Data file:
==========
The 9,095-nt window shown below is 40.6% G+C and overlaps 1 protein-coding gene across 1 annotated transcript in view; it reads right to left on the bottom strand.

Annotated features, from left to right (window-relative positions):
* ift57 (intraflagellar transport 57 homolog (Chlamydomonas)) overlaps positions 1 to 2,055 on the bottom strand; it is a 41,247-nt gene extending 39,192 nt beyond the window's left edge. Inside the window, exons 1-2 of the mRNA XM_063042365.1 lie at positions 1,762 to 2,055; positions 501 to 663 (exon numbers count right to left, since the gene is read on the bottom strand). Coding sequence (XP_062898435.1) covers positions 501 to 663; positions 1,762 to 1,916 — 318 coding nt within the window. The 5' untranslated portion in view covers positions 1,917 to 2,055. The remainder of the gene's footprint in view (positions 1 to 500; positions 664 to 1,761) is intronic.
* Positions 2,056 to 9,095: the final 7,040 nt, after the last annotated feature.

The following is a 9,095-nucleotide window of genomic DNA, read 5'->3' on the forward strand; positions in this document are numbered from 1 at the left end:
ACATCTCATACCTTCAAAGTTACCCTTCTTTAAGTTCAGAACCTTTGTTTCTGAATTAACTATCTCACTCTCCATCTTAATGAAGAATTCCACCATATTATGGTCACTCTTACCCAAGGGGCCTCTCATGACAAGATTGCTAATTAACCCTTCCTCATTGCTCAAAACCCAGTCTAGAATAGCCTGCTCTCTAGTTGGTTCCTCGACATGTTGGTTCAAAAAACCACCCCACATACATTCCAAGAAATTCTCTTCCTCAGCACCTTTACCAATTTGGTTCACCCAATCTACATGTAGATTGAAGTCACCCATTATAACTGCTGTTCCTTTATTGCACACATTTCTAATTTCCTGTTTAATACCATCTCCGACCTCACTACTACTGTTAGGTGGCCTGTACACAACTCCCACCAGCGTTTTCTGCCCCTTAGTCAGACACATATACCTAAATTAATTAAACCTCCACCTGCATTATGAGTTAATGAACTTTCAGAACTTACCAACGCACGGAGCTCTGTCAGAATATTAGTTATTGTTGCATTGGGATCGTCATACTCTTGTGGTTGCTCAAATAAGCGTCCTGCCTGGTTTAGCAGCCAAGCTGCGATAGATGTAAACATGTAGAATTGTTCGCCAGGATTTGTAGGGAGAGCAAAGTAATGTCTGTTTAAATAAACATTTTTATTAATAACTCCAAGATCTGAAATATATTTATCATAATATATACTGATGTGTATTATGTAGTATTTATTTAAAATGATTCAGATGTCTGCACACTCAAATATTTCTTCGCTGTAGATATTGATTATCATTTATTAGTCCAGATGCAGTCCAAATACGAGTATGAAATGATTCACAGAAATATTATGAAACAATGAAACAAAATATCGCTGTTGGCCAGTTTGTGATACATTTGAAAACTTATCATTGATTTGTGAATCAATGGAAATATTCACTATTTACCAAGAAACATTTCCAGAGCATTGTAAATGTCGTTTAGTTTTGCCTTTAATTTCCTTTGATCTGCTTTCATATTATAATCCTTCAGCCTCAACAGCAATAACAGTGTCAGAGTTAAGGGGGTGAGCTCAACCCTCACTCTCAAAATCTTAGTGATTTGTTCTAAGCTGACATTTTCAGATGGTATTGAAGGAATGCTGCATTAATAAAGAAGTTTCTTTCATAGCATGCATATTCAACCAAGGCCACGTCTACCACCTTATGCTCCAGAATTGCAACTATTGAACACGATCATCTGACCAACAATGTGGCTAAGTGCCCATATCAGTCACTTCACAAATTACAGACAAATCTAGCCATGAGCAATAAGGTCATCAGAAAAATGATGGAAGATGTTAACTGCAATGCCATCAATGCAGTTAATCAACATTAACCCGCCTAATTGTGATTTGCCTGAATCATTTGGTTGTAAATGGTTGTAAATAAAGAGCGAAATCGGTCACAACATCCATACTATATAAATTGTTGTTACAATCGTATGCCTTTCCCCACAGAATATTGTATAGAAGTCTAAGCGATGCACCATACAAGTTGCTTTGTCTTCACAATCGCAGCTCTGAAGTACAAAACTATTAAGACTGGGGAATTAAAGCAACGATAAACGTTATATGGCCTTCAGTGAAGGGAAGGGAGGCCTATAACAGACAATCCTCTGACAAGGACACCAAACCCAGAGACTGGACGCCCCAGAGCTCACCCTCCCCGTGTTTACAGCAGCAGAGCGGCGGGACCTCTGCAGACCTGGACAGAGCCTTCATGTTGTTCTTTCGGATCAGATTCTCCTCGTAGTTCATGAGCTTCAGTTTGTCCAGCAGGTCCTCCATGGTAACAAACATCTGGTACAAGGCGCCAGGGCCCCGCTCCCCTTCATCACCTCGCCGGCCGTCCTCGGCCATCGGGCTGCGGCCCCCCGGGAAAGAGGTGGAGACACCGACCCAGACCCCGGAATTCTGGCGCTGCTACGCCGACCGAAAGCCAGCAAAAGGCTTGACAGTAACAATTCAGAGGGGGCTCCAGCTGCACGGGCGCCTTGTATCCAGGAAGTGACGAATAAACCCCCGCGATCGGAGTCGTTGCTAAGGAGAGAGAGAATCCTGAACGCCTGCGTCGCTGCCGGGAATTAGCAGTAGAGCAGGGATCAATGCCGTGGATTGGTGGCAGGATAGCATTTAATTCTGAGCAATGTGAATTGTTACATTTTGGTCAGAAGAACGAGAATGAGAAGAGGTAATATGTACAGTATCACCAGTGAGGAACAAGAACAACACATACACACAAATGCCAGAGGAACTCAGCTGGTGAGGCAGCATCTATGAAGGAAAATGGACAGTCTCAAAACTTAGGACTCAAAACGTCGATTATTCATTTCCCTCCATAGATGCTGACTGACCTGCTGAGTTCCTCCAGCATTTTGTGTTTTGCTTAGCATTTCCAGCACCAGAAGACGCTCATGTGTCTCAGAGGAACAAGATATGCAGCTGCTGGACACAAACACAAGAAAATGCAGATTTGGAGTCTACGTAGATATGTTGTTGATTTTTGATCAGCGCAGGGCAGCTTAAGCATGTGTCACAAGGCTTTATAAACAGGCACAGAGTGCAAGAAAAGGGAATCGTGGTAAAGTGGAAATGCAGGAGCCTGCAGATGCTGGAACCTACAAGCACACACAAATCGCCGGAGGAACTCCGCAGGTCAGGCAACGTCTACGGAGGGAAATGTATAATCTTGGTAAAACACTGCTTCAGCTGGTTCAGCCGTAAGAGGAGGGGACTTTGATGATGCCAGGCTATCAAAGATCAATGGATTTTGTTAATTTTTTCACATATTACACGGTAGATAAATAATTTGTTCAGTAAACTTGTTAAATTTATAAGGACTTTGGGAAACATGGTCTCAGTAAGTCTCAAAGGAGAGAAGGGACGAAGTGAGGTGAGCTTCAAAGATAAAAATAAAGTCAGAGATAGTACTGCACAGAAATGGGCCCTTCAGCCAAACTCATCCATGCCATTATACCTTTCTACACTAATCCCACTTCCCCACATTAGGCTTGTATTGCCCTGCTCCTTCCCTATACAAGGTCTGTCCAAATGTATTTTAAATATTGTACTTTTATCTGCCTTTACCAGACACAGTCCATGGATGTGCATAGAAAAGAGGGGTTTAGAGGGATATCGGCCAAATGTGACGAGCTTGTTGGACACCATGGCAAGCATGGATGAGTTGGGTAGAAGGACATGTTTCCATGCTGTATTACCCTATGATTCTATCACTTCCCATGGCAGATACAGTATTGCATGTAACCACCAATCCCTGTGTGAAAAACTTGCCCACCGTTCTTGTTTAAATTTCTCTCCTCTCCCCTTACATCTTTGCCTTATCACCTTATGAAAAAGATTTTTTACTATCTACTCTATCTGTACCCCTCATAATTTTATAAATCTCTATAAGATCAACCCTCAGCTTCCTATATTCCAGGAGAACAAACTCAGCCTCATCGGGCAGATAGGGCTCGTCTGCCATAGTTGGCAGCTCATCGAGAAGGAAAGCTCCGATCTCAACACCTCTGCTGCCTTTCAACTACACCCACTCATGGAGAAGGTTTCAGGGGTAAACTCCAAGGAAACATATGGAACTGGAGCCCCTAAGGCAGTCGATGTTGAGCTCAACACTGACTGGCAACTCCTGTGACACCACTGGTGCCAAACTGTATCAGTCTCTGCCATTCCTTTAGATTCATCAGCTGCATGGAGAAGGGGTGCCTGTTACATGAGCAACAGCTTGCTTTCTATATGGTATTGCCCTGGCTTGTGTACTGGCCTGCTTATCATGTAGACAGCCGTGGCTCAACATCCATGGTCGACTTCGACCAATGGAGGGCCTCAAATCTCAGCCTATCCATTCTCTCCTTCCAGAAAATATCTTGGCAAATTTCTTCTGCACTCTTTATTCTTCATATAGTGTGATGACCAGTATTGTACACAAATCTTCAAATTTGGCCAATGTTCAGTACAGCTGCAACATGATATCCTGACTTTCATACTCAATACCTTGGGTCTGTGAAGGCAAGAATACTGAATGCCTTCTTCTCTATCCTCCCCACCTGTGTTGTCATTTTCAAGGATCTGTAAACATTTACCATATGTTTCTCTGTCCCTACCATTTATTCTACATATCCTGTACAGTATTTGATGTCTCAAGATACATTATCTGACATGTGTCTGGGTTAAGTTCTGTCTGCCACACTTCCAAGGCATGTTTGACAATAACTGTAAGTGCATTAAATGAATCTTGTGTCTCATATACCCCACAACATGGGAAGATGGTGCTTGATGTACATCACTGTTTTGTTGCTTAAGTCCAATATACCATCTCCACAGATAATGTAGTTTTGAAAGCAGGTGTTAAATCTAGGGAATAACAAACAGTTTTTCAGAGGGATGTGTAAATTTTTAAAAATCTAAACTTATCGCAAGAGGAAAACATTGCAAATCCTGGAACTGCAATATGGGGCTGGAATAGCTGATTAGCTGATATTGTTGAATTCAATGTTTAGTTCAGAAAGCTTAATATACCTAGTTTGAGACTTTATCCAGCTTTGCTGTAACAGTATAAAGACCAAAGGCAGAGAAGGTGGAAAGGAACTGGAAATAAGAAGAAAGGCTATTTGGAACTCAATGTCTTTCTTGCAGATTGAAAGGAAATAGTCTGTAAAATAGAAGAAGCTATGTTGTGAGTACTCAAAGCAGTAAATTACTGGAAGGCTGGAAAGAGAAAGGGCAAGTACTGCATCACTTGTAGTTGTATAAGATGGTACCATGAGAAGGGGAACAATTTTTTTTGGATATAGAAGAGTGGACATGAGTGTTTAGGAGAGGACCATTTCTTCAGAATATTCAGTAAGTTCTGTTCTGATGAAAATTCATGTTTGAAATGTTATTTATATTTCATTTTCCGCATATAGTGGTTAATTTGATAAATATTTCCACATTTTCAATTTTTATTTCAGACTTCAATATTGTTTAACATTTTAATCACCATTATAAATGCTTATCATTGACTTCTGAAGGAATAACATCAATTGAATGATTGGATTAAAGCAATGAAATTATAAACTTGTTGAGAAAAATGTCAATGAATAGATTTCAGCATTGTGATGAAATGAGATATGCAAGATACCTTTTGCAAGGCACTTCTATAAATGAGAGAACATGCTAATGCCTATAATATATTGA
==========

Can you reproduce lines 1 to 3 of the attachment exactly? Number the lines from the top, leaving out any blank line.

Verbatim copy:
The 9,095-nt window shown below is 40.6% G+C and overlaps 1 protein-coding gene across 1 annotated transcript in view; it reads right to left on the bottom strand.

Annotated features, from left to right (window-relative positions):
* ift57 (intraflagellar transport 57 homolog (Chlamydomonas)) overlaps positions 1 to 2,055 on the bottom strand; it is a 41,247-nt gene extending 39,192 nt beyond the window's left edge. Inside the window, exons 1-2 of the mRNA XM_063042365.1 lie at positions 1,762 to 2,055; positions 501 to 663 (exon numbers count right to left, since the gene is read on the bottom strand). Coding sequence (XP_062898435.1) covers positions 501 to 663; positions 1,762 to 1,916 — 318 coding nt within the window. The 5' untranslated portion in view covers positions 1,917 to 2,055. The remainder of the gene's footprint in view (positions 1 to 500; positions 664 to 1,761) is intronic.